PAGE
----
Credit: 0.5 QR
This is a basic course in statistics. The topics to be covered are the nature of statistical reasoning, graphical and descriptive statistical methods, design of experiments, sampling methods, probability, probability distributions, sampling distributions, estimation and statistical inference. Confidence intervals and hypothesis tests for means and proportions will be studied in the one- and two-sample settings. The course concludes with inference regarding correlation, linear regression, chi-square tests for two-way tables, and one-way ANOVA. Statistical software will be used throughout the course, and students will be engaged in a wide variety of hands-on projects. No prerequisite. Offered every semester.
Credit: 0.5 QR
Appropriate applications of statistical methods have changed the way some Major League Baseball teams manage the game. (See Moneyball: The Art of Winning an Unfair Game.) Statistics are used in other sports to evaluate the performance of individual players or teams. The focus of this course will be on the proper application of statistical models in sports. Students will use appropriate methods to examine interesting questions such as: Are there unusual patterns in the performance statistics of "steroid sluggers" such as Barry Bonds and Mark McGwire or pitchers such as Roger Clemens? Other possible topics include the impact of a penalty kick in soccer, of home field advantage in football, of technological improvements in golf or cycling, and of training methods in marathon running. Although the sport and question of interest will change, the focus on proper applications of appropriate statistical methods will remain the same. Students will analyze data and present their results to the class. Oral and written reports will be expected. No prerequisite. Offered every other year.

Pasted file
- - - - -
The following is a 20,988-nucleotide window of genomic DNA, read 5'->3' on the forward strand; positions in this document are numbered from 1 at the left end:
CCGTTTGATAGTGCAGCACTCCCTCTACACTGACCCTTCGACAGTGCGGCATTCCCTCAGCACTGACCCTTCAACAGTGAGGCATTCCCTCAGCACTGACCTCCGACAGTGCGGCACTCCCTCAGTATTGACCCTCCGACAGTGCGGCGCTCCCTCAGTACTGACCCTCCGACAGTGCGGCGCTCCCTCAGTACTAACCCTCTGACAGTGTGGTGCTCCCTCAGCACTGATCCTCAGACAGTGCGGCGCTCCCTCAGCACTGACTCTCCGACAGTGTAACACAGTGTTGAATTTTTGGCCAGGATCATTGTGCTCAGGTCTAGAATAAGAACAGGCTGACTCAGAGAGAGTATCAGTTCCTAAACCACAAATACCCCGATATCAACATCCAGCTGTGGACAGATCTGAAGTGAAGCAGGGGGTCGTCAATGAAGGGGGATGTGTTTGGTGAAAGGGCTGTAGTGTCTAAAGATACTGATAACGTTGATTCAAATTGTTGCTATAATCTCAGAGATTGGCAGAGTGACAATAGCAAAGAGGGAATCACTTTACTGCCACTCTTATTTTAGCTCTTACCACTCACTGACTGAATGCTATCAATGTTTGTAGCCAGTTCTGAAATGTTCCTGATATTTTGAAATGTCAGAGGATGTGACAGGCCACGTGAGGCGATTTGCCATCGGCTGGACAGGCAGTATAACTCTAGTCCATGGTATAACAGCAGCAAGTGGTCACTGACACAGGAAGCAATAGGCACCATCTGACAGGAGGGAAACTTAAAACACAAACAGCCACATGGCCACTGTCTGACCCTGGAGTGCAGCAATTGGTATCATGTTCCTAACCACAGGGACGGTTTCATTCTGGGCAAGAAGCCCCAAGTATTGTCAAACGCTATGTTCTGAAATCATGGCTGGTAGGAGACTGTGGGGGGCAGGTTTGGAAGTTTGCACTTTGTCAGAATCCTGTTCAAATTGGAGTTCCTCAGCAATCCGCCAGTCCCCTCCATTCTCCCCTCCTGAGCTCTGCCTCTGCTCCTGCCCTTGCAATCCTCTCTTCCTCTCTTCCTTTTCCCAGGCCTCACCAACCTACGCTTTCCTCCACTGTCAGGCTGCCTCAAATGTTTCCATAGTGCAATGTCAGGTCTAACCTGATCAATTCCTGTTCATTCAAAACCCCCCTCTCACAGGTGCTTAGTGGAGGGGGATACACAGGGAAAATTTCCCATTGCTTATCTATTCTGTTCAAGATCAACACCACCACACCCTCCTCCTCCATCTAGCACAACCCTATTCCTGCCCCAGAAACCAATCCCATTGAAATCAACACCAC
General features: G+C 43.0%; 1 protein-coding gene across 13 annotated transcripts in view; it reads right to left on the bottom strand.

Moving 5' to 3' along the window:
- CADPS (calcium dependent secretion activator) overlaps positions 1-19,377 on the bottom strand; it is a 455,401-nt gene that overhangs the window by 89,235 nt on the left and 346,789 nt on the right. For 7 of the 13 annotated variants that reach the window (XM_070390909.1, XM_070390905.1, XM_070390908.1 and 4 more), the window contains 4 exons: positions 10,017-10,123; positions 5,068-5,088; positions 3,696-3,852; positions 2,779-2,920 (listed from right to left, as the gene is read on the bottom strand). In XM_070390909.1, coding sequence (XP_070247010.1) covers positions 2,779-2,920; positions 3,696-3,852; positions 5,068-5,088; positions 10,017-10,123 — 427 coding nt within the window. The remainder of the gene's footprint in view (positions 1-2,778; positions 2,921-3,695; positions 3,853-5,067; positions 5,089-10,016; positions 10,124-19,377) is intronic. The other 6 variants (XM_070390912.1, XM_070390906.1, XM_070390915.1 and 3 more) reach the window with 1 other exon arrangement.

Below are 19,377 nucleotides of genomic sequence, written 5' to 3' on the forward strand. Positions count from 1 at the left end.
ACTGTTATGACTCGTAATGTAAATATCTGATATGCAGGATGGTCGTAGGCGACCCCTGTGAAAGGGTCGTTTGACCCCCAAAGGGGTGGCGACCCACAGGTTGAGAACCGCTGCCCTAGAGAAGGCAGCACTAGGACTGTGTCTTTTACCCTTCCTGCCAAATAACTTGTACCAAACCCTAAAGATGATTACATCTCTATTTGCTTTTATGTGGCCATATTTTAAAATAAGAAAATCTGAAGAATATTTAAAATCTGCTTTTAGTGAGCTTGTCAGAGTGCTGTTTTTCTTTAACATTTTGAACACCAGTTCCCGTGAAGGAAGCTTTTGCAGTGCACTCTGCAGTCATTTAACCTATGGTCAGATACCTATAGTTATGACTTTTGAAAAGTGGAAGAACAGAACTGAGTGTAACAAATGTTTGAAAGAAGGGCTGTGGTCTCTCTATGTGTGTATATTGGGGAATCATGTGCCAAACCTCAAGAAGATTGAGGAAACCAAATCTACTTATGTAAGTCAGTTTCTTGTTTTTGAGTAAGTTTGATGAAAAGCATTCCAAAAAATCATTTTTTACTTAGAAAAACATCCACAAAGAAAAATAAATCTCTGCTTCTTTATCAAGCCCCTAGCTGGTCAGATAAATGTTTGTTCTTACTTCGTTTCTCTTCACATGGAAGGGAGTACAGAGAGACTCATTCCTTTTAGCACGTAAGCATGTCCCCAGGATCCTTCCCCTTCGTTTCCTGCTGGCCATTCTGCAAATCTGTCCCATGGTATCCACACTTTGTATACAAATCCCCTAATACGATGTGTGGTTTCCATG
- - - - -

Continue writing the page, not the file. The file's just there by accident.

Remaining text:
Credit: 0.5 QR
This course focuses on choosing, fitting, assessing and using statistical models. Simple linear regression, multiple regression, analysis of variance, general linear models, logistic regression and discrete data analysis will provide the foundation for the course. Classical interference methods that rely on the normality of the error terms will be thoroughly discussed, and general approaches for dealing with data where such conditions are not met will be provided. For example, distribution-free techniques and computer-intensive methods, such as bootstrapping and permutation tests, will be presented. Students will use statistical software throughout the course to write and present statistical reports. The culminating project will be a complete data analysis report for a real problem chosen by the student. The MATH 106-206 sequence provides a thorough foundation for statistical work in economics, psychology, biology, political science and many other fields. Prerequisite: STAT 106 or 116 or a score of 4 or 5 on the Statistics AP exam. Offered every spring.
Credit: 0.5 QR
This course will focus on nonparametric and distribution-free statistical procedures. These procedures will rely heavily on counting and ranking techniques. In the one and two sample settings, the sign, signed-rank, and Mann-Whitney-Wilcoxon procedures will be discussed. Correlation and one-way analysis of variance techniques also will be investigated. A variety of special topics will be used to wrap up the course, including bootstrapping, censored data, contingency tables and the two-way layout. The primary emphasis will be on data analysis and the intuitive nature of nonparametric statistics. Illustrations will be from real data sets, and students will be asked to locate an interesting data set and prepare a report detailing an appropriate nonparametric analysis. Prerequisite: STAT 106, 116 or a score of 4 or 5 on the Statistics AP exam or permission of instructor. Offered every other fall.